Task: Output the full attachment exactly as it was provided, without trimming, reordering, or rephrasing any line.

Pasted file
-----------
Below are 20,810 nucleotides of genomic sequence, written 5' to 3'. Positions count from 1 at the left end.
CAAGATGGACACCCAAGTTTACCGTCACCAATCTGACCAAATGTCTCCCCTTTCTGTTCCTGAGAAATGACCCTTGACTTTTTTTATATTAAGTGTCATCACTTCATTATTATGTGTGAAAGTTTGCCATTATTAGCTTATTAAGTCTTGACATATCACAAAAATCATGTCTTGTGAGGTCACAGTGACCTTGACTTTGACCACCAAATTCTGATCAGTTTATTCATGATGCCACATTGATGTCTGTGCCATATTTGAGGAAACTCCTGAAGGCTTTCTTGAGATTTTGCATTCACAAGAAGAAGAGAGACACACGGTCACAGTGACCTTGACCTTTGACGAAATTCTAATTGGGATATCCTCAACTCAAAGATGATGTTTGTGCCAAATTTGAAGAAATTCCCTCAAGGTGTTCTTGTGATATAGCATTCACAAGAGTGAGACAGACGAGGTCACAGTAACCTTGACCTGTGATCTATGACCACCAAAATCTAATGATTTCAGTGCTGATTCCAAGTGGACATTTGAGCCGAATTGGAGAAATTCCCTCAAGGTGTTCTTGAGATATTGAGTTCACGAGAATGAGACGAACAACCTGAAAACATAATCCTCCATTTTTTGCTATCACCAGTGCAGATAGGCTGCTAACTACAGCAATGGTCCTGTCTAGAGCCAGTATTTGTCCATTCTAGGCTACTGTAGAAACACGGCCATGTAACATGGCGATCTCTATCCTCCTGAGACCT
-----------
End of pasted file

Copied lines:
Below are 20,810 nucleotides of genomic sequence, written 5' to 3'. Positions count from 1 at the left end.
CAAGATGGACACCCAAGTTTACCGTCACCAATCTGACCAAATGTCTCCCCTTTCTGTTCCTGAGAAATGACCCTTGACTTTTTTTATATTAAGTGTCATCACTTCATTATTATGTGTGAAAGTTTGCCATTATTAGCTTATTAAGTCTTGACATATCACAAAAATCATGTCTTGTGAGGTCACAGTGACCTTGACTTTGACCACCAAATTCTGATCAGTTTATTCATGATGCCACATTGATGTCTGTGCCATATTTGAGGAAACTCCTGAAGGCTTTCTTGAGATTTTGCATTCACAAGAAGAAGAGAGACACACGGTCACAGTGACCTTGACCTTTGACGAAATTCTAATTGGGATATCCTCAACTCAAAGATGATGTTTGTGCCAAATTTGAAGAAATTCCCTCAAGGTGTTCTTGTGATATAGCATTCACAAGAGTGAGACAGACGAGGTCACAGTAACCTTGACCTGTGATCTATGACCACCAAAATCTAATGATTTCAGTGCTGATTCCAAGTGGACATTTGAGCCGAATTGGAGAAATTCCCTCAAGGTGTTCTTGAGATATTGAGTTCACGAGAATGAGACGAACAACCTGAAAACATAATCCTCCATTTTTTGCTATCACCAGTGCAGATAGGCTGCTAACTACAGCAATGGTCCTGTCTAGAGCCAGTATTTGTCCATTCTAGGCTACTGTAGAAACACGGCCATGTAACATGGCGATCTCTATCCTCCTGAGACCT